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Wilds Will Salmon , January 21st, 2022 10:00

After seven years away, Soundcarriers return with more exotica-tinged boot-fair futurism

We have Lodge 49 to thank for the existence of a new Soundcarriers album. The excellent – if little seen – comedy drama about a secretive esoteric order featured a precisely curated soundtrack attuned to showrunner Jim Gavin and music supervisor Tom Patterson’s own eclectic tastes. Broadcast, Beautify Junkyards, Lake Ruth, and other psychedelic, radiophonic, and library music revivalists all appeared, but none more so than this Nottingham four-piece, whose back catalogue was a near constant presence throughout the show's first season.

The band were on extended hiatus and scattered around different parts of the UK when a call from Patterson prompted them to start work on new material. Two tracks, ‘Driver’ and ‘At The Time’, were both recorded for the show’s second season and get their first wider release here. Opening track ‘Waves’ also has its origins in the show – it’s developed from an idea that was originally pitched as a potential series’ theme.

It’s perhaps no surprise, then, that Wilds has such a cinematic quality to it. Despite having been recorded in various rural cottages, schools, and art galleries around the country, it sounds lush and sun-dappled, a heady blend of West Coast-influenced psych and folk.

What is a little surprising for anyone familiar with the band’s occasionally whimsical or baroque previous work (which included, on 2014’s Entropicalia, a twelve-minute groove narrated by Elijah Wood) is how full-blooded, even aggressive, it sounds. Clocking in at just nine songs and thirty-eight minutes, it finds the band at their most focussed, playing at full pelt to keep up with drummer Adam Cann. His percussion and Paul Isherwood’s bass, both high in the mix, drive the songs here. While their contemporaries Vanishing Twin have become more elusive, embellishing their recent Ookii Gekkou with playful jazzy abstractions, Soundcarriers have honed in on going fast and going hard.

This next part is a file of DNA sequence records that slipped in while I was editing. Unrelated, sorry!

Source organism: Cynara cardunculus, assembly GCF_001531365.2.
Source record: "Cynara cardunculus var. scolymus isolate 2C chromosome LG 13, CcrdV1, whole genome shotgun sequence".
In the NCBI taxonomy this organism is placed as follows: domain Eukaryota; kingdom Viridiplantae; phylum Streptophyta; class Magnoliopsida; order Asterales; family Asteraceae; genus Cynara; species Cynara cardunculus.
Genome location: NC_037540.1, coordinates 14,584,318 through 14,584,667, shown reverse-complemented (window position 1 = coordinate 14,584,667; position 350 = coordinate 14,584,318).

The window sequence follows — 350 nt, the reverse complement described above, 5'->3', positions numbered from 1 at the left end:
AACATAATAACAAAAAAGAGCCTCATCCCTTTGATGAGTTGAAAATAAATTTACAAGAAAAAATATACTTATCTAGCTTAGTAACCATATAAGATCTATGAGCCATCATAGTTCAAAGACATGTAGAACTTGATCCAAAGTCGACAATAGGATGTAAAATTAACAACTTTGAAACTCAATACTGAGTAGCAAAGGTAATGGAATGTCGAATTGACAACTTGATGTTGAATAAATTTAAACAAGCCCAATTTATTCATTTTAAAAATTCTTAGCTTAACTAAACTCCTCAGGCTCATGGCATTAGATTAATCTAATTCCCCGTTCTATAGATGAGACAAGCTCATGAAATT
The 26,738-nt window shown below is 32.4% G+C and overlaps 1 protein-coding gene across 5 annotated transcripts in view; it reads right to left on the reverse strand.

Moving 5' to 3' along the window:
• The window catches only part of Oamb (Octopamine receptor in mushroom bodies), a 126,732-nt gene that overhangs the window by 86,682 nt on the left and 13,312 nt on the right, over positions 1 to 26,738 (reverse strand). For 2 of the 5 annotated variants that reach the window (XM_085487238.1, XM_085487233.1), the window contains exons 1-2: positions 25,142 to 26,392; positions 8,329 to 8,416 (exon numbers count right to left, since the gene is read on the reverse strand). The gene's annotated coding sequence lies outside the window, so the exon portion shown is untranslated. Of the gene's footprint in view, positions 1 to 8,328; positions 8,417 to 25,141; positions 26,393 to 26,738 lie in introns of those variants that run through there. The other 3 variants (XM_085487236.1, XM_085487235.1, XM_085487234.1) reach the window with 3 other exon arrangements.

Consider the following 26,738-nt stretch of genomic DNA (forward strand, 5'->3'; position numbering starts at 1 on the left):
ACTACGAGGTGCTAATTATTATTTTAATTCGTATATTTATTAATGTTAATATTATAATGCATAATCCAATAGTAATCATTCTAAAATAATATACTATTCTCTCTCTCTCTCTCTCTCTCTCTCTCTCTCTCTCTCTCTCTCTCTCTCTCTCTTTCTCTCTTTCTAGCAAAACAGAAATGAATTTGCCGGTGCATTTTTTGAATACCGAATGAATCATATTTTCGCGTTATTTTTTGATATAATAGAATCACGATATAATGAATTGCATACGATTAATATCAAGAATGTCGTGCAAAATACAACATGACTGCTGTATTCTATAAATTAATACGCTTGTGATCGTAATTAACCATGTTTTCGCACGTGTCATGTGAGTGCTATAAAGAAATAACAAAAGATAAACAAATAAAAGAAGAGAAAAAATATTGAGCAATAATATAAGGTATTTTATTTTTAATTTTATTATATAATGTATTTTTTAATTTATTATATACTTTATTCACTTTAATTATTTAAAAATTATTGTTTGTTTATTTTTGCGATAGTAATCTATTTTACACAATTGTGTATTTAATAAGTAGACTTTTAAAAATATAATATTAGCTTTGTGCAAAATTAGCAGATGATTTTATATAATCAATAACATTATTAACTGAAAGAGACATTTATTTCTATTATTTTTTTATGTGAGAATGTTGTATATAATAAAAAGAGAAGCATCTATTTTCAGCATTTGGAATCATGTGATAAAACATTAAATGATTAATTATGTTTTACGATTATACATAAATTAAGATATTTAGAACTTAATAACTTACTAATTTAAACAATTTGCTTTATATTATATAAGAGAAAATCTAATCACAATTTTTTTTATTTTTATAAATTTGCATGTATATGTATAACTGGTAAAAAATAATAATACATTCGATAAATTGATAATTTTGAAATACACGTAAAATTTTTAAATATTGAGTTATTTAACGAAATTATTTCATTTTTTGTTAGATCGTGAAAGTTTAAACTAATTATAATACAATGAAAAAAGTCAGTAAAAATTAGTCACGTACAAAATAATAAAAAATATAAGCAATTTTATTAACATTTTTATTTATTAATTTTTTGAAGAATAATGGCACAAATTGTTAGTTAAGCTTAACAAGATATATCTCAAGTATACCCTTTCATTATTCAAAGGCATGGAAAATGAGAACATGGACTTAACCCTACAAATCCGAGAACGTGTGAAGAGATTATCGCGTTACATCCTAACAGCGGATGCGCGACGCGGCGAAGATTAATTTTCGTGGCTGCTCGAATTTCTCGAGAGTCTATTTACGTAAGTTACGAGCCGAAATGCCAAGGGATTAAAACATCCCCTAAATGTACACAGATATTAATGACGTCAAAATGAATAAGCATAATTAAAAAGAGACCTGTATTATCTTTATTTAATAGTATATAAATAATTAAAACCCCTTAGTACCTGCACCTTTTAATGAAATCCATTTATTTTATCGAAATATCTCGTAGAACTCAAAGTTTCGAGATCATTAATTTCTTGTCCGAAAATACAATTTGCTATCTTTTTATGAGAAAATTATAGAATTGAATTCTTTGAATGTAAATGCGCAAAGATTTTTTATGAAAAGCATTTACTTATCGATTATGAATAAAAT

‘Waves’ crashes in on a quartet of cymbal strikes before racing against insistent organ and flute melodies to a false finish and climactic drum solo. ‘Driver’ is propulsive pop with a subtle funkiness, while ‘At The Time’ adds a touch of Martin Denny exotica to the mix, with Leonore Wheatley and Dorian Conway coming off as lounge singers in some sub-aquatic realm. The duo’s lyrics are usually simple brief repeated snatches of phrases – “You fall back on yourself / you keep turning me roun”" on the relentless flute funk of ‘Falling Back’ – but their harmonies effortlessly invoke that late 60s sound, like Pentangle’s Jacqui McShee and Bert Jansch fronting Stereolab.

Quieter moments come with the shadowy pop of ‘All These Things’ and ‘Saturate’, a sweetly shimmering ballad that nods to The Ronettes, as Cann joins the long line of drummers to cheerfully nab Hal Blaine’s ‘Be My Baby’ beat. ‘Happens Too Soon’ is reflective, too, a solemn piano solo slowly giving way to Wheatley and Conway at their most dreamily imperious. It’s a lovely, quietly epic finale to the record.

Soundcarriers went away for seven years. In that gap the likes of Khruangbin, Kit Sebastian, Maston, and the aforementioned Vanishing Twin have all flourished. Wilds feels like a homecoming for a band that was doing the 60s-influenced, boot-fair futurist thing long before it was cool. What a treat to have them back.